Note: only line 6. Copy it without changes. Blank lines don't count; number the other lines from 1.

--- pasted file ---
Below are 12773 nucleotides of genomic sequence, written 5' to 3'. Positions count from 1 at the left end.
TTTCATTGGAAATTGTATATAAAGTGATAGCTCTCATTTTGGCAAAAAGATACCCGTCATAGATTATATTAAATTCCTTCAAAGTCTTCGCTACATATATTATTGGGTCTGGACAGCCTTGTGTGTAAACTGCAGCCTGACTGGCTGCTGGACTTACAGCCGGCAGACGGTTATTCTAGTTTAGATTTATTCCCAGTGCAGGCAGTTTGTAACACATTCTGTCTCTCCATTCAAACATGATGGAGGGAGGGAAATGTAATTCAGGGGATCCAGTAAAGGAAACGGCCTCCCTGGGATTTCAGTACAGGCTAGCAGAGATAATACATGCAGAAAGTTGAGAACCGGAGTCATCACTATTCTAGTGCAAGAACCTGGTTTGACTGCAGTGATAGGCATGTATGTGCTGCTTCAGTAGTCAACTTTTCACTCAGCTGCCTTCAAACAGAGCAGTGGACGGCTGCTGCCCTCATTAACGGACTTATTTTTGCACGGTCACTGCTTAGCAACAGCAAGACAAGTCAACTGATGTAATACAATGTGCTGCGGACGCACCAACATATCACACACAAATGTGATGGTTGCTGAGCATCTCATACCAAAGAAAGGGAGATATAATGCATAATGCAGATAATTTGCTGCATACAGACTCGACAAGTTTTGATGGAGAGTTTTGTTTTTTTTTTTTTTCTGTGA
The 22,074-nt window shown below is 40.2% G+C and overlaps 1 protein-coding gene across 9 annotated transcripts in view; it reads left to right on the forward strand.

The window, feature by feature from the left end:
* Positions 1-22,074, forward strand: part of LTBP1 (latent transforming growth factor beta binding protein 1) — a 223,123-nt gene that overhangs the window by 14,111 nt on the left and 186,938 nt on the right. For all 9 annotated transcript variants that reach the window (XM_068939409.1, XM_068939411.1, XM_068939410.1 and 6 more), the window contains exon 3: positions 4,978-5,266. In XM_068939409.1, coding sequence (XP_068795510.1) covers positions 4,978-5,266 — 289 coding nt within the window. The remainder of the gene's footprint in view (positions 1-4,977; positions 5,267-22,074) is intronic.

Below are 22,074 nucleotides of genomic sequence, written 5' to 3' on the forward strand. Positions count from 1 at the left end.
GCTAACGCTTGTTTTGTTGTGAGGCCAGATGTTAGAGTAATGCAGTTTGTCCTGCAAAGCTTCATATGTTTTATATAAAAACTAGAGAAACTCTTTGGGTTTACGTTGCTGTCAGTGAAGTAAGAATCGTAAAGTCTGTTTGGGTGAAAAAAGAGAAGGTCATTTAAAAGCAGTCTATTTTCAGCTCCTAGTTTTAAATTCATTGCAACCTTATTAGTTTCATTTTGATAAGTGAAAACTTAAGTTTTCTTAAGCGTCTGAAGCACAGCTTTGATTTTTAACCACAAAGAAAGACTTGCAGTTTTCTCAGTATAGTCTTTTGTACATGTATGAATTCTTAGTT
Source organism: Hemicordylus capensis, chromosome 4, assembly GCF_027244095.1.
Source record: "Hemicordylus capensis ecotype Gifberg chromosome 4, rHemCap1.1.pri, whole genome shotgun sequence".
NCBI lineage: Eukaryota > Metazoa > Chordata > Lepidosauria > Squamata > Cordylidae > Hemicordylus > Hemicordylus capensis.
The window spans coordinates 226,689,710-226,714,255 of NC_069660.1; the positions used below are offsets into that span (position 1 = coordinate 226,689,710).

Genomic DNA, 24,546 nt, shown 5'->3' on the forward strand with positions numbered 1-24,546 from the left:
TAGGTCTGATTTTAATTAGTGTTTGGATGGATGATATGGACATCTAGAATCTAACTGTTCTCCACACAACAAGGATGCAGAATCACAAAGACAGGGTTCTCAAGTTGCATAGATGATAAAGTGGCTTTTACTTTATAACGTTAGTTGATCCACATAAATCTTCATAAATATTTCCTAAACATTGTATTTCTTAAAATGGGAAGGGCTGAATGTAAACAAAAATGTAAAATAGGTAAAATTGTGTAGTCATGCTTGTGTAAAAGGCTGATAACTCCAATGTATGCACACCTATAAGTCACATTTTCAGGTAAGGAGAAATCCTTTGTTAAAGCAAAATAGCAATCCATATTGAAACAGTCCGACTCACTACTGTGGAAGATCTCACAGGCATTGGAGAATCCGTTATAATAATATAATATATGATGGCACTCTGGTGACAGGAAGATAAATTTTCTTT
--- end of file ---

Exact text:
Below are 22,074 nucleotides of genomic sequence, written 5' to 3' on the forward strand. Positions count from 1 at the left end.